If you missed EDGE OF TOMORROW back in June, like a lot of America, don't fret. It's on video now, and you should see it. Seriously.
I usually blame trailers for divulging the plot, but by NOT doing so, EDGE's publicists probably locked out their target audience! And your best memory of it is probably a loud, aggressive preview to which your numbed reaction was, "Oh. Tom Cruise and aliens again. Pass."
Except here's the thing: it is so much more than that. It's both those things, yes, but here's what the previews omitted: it's also GROUNDHOG DAY. Dipped in WAR OF THE WORLDS and SAVING PRIVATE RYAN. Plus all the humor that implies. Director Doug Liman began with indie darlings like SWINGERS and GO before going big time with BOURNE and MR. & MRS. SMITH, but his wry sense of humor pervades his career.
Cruise plays Cage, a slick but cowardly Media Relations military officer who is in London on the eve of a major counterattack against an invincible Alien force that has already conquered much of continental Europe. A gruff, crusty General of a multinational United Military Force (Brendan Gleeson) attempts to thrust Cage into the front lines to promote it to the media, but when Cage balks, eventually resorting to blackmail, the General punishes Cage by stripping him of his rank, branding him a deserter, and pushing him into the front lines as a mere Grunt, almost certainly condemning him to death.
The next day's battle on the beaches of France (evoking strong parallels to D-Day at Normandy) is even more disastrous than Cage expected: his new Squadmates (led by smirking, sardonic Master Sergeant Bill Paxton) are all slaughtered almost immediately. Even super-badass legend, "Full Metal Bitch" Rita Vrataski (Emily Blunt) is slain, and Cage himself perishes violently while blowing up a rare variation of the Alien Race, an "Alpha", which oozes goo onto him in his final moments–
–before Cage wakes up screaming, exactly where he was on the British military base one day prior. He's back to the exact moment he woke up after being tasered by the General's guards and railroaded into combat duty. He goes through the whole thing again, trying to warn all that it will be a slaughter, to no avail. He tries playing things slightly differently, but not for long, as he dies again. Boom, he wakes up on the base. Or as the film's original title stated, "Live. Die. Repeat." (Which would have been a much better title, too.)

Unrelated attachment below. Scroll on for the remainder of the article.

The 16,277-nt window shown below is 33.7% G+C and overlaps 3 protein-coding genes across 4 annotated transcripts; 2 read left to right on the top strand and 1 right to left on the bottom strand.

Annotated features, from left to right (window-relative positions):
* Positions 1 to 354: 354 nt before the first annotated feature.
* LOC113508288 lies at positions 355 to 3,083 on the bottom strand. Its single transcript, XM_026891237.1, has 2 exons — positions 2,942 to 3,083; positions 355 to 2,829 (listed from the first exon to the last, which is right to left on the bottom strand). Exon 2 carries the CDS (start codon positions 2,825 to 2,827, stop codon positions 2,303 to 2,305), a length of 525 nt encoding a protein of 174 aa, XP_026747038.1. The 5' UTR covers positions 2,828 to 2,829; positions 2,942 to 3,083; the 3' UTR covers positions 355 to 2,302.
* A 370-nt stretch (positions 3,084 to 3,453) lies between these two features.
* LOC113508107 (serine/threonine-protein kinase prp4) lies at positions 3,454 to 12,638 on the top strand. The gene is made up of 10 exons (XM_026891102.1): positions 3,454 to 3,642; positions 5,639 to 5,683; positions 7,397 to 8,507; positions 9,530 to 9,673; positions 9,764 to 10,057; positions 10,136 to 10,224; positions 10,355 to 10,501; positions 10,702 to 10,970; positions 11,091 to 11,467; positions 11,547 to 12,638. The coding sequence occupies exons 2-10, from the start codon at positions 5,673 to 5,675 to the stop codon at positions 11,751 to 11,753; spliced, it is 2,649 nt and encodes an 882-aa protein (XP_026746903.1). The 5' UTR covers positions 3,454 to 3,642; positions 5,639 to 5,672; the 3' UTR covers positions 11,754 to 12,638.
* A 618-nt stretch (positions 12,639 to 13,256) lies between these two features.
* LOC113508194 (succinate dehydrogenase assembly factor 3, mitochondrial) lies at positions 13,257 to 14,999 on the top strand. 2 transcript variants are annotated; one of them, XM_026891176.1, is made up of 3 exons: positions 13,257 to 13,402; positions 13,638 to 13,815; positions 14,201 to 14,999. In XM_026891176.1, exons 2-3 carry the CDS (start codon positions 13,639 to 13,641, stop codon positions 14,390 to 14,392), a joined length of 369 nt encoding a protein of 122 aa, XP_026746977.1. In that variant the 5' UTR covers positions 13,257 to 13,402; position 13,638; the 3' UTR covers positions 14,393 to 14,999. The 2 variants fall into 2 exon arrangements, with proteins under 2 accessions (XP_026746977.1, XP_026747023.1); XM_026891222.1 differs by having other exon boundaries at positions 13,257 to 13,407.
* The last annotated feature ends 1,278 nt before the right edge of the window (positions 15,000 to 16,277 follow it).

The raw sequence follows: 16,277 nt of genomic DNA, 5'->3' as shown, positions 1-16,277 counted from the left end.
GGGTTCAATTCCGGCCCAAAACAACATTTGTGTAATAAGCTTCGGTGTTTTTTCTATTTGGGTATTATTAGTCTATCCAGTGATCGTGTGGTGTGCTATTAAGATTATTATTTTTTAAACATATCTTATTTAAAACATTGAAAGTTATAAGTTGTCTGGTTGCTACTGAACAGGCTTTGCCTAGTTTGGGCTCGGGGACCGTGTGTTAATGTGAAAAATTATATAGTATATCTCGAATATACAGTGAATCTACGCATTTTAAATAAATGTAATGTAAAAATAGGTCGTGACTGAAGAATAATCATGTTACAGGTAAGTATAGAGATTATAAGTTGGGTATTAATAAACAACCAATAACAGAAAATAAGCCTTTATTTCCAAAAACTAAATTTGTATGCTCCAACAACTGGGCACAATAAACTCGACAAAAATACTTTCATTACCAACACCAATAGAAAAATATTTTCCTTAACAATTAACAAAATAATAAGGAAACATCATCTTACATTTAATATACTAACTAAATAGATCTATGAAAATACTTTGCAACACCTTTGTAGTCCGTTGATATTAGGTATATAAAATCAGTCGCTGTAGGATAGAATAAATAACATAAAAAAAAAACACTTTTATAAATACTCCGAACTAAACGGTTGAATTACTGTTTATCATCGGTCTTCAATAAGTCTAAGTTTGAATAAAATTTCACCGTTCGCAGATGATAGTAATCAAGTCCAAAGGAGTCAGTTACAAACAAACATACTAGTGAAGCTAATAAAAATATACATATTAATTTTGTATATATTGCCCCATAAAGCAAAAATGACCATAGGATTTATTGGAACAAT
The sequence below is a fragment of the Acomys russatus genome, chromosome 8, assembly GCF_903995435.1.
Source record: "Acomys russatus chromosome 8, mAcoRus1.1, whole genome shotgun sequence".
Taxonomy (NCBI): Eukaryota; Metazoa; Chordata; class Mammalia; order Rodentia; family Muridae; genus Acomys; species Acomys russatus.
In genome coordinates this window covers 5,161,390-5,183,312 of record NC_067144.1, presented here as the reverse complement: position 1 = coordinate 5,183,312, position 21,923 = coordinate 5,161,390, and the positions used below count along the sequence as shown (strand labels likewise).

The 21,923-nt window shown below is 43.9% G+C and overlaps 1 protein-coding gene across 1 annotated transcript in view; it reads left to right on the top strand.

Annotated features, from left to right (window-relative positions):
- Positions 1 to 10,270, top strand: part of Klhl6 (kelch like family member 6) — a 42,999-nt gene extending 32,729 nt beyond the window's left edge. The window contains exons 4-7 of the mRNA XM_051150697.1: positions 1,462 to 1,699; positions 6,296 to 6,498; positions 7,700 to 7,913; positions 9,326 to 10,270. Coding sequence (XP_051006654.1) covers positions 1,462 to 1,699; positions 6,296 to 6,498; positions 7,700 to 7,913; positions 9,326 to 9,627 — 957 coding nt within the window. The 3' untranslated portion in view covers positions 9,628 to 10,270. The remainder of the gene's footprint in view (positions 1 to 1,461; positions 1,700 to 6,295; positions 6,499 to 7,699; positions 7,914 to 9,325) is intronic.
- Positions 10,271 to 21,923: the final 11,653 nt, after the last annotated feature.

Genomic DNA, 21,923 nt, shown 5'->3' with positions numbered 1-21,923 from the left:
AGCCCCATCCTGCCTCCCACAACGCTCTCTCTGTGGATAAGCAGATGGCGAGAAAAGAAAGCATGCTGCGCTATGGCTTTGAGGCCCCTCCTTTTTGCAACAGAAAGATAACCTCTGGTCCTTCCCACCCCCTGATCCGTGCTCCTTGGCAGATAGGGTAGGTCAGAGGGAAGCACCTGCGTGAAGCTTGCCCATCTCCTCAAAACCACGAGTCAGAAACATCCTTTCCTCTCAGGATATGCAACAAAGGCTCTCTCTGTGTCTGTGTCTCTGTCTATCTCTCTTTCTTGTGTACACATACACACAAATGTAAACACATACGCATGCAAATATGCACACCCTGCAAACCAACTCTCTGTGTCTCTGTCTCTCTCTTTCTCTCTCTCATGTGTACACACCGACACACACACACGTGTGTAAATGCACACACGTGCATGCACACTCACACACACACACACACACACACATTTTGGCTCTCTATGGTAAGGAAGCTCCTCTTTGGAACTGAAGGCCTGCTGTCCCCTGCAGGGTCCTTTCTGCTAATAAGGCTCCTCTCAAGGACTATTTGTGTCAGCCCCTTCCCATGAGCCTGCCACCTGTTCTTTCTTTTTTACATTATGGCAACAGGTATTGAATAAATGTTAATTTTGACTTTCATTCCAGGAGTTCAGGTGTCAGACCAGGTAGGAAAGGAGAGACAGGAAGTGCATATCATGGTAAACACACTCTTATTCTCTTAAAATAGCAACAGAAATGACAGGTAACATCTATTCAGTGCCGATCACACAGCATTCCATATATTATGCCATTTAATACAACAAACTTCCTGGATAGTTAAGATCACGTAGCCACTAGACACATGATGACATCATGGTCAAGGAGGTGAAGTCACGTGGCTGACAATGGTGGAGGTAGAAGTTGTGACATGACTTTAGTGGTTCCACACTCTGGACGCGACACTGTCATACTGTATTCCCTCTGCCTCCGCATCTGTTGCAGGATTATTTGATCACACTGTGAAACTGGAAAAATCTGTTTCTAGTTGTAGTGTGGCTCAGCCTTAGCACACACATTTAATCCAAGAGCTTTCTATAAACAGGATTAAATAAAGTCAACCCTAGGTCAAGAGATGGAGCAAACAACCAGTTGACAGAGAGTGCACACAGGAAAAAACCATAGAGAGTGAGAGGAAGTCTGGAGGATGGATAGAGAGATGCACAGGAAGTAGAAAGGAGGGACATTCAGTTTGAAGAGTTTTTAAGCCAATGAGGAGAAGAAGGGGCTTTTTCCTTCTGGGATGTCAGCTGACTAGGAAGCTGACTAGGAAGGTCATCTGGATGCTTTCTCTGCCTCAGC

You might think the above formula would be a recipe for repetitive doldrums, but the film never slows down enough for that. In fact, it does the opposite– once the film knows its audience is following, it rockets off at full speed and never condescends. It knows we don't have to see EVERY loop, every death, every variation. Sometimes we witness Cage attempt something the first time, other times it's revealed that this is his 50th. The too-clever-by-half screenplay has 3 names on it, which is usually a recipe for a hack job, but the opposite seems to have occurred here to result in a brilliant Mindmeld of ideas.
The movie picks up speed when Emily Blunt becomes a key player. Ms. Blunt has really impressed me this year, between her endearing musical performance in INTO THE WOODS, and this tough-as-nails-but-heart-of-gold warrior in EDGE. She's surprisingly physically toned and agile here, a side of her I hadn't seen before. Rita & Cage become a rocky duo for awhile, and Cage's secret ability/curse is of particular interest to her for reasons explained later. There is of course some sexual tension/flirting, but the film wisely plays it close to the vest.
Tom Cruise is more or less perfect as Cage, proving once again that he gives 100% in every performance, and disproving the claim that he's just another Action-Star Pretty Boy. His beats are played perfectly for humor, pathos, or tragedy when the story calls for it, and his chemistry with Blunt is believable and moving. Of course we watch Cruise transform from self-serving coward to self-sacrificing hero, but it always feels organic and true, and the film makes clear that Cage has gone through A LOT to get there– we often feel the exhaustion of this man's failures.
Overall, a smart, fast-paced, brassy, fun, sci-fi/action/military/comedy. Cruise & Blunt bring their A game, and the effects are great too, including the slightly futuristic military weaponry. A-.